This page is part of an opinionated overview of "" music, with record reviews by me, Joe Sixpack... Naturally, it's a work in progress, and quite incomplete, so your comments and suggestions are welcome.

This is the second page covering the letter "R"

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Reckless Kelly "Millican" (Cold Spring, 1998)

Reckless Kelly "The Day" (2000)

Reckless Kelly "Acoustic: Live At Stubbs" (2000)

Reckless Kelly "Under The Table And Above The Sun" (Sugar Hill, 2003)

Reckless Kelly "Wicked Twisted Road" (Sugar Hill, 2005)
This starts off on a strong note, a few acoustic, folkish songs about hard livin' out on the road, material that's a little corny but works primarily through the strength of the performance, and the moody tone set by the snarling singer. There's definitely a Steve Earle-ish vibe at work here... Unfortunately, they follow Earle all the way down into the deepest, loudest, most leaden, house-rockin' roots-rock pitfalls... The middle section of this album has the band getting louder, more electric and more shrill with each and every song. Just when I was ready to abandon all hope, they relent and return to a more melodic approach, with tuneful choruses and jangly guitar riffs galore. That middle part is pretty rough, though, at least for an old hillbilly like me.

Reckless Kelly "Reckless Kelly Was Here" (Sugar Hill, 2006)
A nice, rowdy, high-test live set, spread out over two CDs and an additional disc's worth of video material... These guys are "twangy," but they're also quite comfortable in the rough-edged environs of rock'n'roll... This is an album (and a set of live shows) geared towards folks who still have hormonal levels high enough to allow for long nights of beer drinkin' and hell-raising. Reckless Kelly's ability to connect with this audience is clear throughout -- there's plenty of hootin' and hollering, and sounds of people getting loose and having fun. What the band sacrifices in subtlety, they make up for in sheer rollicking fun. Worth checking out, particularly if you're already a fan.

Reckless Kelly "Bulletproof" (Yep Roc, 2008)

Reckless Kelly "Good Luck And True Love" (No Big Deal, 2011)

Reckless Kelly "Americana Master Series: Best Of The Sugar Hill Years" (Sugar Hill, 2007)

Red Dirt Rangers "Lone Chimney" (Ranger Records, 2013)
(Produced by Steve Ripley)

A strong mix of rootsy styles, with a funky undercurrent of mellow New Orleans R&B rubbing up against some sweet country twang. I prefer the more straight-up honkytonk stuff, particularly tunes like "Without My Baby," "Honky Tonk History" and "Take Life As It Comes," but it's all pretty good. There's even some swampy, Tony Joe White-ish material on tracks like "Dreamed I Had Wings" and "Strawberries And Watermelons," as well as bright, perky power-pop such as "Blindsided by Love." If you like stylistic variety, you might wanna give these guys a try... They've got a wide range or interests and a pretty cheerful vibe.

Red Meat "Meet Red Meat" (Ranchero, 1997)
Well, I guess this is probably the one record most likely to cement my reputation as a too-serious country music curmudgeon. Red Meat were Oakland, California's premiere honkytonk novelty band, and though a lot of folks love these guys, I found this first album to be a bit of a disappointment, particularly since I'm such a big fan of one of the main Meat grinders, bassist and harmony singer Jill Olson. Mostly, I just don't like the endless novelty-songiness of it all, in particular the low-key redneck/trailer trash stereotypes, which aren't as vulgar here as most rock-oriented twangcore albums, but they still drag the material down. Great picking and playing, but the songs don't have enough of an emotional core to reach me as a listener.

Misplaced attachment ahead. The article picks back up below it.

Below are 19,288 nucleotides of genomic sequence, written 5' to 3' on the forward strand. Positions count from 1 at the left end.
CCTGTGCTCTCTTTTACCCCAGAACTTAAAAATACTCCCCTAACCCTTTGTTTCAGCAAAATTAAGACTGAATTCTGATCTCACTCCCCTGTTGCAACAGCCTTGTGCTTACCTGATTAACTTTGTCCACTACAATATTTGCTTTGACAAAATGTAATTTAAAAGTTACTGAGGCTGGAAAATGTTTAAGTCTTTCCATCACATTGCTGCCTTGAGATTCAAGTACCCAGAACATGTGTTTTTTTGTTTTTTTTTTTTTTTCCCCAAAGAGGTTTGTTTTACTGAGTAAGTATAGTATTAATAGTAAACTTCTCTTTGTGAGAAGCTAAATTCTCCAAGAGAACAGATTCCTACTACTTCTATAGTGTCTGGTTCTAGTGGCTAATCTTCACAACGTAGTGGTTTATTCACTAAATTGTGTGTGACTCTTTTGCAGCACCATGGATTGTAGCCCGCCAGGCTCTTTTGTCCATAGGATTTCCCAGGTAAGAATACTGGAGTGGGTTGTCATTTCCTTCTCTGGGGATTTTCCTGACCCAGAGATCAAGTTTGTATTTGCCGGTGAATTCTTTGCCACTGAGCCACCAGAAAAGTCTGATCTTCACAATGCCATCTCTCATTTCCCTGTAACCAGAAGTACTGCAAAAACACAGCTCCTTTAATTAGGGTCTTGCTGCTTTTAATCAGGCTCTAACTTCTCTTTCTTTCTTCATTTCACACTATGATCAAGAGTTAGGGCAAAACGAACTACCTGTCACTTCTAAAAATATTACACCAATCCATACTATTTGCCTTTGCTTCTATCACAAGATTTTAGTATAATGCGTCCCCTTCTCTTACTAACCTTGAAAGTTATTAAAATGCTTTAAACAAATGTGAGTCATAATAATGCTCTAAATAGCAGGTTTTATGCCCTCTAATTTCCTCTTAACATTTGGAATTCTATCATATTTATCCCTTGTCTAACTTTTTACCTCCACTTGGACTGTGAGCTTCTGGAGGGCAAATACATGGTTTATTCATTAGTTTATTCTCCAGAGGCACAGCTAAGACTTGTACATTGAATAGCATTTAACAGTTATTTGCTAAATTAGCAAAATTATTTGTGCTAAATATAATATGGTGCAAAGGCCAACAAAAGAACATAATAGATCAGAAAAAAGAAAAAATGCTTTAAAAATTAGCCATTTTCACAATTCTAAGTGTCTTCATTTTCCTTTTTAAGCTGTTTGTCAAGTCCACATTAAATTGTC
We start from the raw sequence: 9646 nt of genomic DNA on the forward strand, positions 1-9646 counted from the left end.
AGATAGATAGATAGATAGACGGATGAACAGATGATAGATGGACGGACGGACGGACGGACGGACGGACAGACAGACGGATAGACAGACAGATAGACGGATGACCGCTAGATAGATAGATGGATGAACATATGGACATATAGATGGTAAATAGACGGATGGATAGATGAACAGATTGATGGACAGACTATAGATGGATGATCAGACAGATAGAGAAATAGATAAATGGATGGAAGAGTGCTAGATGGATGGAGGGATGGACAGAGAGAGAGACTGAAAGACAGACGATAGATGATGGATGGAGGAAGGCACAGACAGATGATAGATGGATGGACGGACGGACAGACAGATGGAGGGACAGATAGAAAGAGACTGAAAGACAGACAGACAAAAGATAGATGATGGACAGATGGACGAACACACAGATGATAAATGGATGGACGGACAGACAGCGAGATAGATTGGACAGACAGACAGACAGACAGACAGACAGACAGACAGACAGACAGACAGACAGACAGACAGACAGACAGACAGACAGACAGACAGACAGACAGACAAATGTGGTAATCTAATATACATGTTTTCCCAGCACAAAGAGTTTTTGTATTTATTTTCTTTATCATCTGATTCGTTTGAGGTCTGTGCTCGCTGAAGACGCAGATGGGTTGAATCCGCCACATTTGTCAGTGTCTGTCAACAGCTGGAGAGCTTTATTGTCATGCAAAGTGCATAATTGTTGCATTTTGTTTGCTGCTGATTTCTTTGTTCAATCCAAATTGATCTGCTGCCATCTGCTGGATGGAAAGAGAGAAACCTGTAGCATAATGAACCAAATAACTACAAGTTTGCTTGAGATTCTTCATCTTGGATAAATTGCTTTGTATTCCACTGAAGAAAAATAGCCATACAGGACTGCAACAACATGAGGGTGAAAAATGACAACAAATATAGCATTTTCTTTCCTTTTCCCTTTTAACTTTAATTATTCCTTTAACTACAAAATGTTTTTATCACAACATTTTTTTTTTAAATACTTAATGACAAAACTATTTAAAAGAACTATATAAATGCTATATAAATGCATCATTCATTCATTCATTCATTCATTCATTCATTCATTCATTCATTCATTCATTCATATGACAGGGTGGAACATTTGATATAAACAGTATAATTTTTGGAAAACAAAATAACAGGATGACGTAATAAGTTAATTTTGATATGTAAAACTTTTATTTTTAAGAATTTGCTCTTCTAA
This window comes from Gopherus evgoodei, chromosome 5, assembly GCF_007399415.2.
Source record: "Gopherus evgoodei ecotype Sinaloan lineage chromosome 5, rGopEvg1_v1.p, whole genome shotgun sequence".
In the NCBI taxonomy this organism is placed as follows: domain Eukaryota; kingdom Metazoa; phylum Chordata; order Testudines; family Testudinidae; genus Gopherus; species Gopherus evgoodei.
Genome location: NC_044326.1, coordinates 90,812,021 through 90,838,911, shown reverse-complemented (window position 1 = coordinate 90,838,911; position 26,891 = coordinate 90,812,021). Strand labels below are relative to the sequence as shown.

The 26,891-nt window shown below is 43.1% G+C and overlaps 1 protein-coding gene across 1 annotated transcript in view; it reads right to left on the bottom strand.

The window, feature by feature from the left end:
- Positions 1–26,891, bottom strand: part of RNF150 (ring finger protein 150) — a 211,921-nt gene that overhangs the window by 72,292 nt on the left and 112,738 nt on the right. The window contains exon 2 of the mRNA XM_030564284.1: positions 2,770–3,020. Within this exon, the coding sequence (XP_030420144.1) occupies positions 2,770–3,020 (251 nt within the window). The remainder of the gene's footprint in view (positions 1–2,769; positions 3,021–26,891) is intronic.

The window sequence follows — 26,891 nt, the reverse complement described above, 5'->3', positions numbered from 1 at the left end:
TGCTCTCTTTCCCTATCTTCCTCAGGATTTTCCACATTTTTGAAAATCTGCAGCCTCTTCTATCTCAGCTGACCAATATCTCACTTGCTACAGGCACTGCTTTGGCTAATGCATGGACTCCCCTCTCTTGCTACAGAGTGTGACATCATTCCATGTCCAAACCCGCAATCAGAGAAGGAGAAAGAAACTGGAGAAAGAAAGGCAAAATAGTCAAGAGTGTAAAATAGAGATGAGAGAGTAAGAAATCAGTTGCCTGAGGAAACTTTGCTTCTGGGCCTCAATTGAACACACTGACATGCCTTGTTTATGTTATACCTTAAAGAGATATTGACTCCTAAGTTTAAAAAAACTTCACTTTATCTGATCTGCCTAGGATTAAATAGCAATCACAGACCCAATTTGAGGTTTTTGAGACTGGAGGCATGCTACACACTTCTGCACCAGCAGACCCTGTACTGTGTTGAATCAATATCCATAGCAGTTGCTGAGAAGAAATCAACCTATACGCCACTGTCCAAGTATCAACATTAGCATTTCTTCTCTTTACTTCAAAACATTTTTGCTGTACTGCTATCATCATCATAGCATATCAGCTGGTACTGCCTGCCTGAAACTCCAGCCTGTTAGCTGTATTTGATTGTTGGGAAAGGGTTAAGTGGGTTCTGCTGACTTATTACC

Red Meat "13" (Ranchero, 1998)
(Produced by Dave Alvin)

Again, the band's musical skill is readily apparent, but both the playing and the songwriting seem too broadly drawn, and too into kitschy novelty-isms (chicken pickin' rhythms galore, twangy songs about S&M, job layoffs and going on the wagon...) Produced by Dave Alvin, the record sounds clean as a whistle, and the instruments are all given room to breathe. It's not bad, by any means, but thematically speaking, it does seem to under-utilize depth that the band actually has at its disposal.

Red Meat "Alameda County Line" (Ranchero, 2001)
(Produced by Dave Alvin)

On another outing with Dave Alvin, the Meaties decide to emphasize their musical chops a bit more, with plenty of solidly delivered, fat-toned Buck Owens riffs -- less twang, more rhythm, producing what I think is their strongest album to date. This album emphasizes the band's considerable musical chops, with plenty of solidly delivered, fat-toned Buck Owens riffs -- less twang, more rhythm. Also, the lyrical attack is less overtly novelty oriented than on previous albums, which tended to bog down in exaggerated humor and WTS gags. There are still several funny songs, like Scott Young's genuinely hilarious car repair ballad, "Under The Wrench", but here the goal is more one of humorous wordplay, rather than rigorously enforced dopiness. There are also some timely tunes, such as Jill Olson's "Midwest Blues", and the title track, "Alameda County Line", which both reflect a growing local sense of disillusionment with a Bay Area that's shifted from a haven of alternative culture into a traffic-jammed, wildly overpriced consumerist war zone. The album also features a couple of nice live tracks, tucked away at the end of the CD, that highlight the band's charming live presence. Plus, what a treat to hear Jill Olson singing lead once again! Recommended! (Check out the band's website for more info.)

Red Meat "We Never Close" (Ranchero, 2007)

The Red Dirt Rangers "Cimmaron Soul" (Lazy SOB Records, 1990) (cassette)

The Red Dirt Rangers "Red Dirt" (Ranger Records, 1996)

The Red Dirt Rangers "Oklahoma Territory" (Lazy SOB Records, 1996)

The Red Dirt Rangers "Starin' Down The Sun" (Lazy SOB Records, 2002)

The Red Dirt Rangers "Rangers' Command" (Lazy SOB Records, 1999)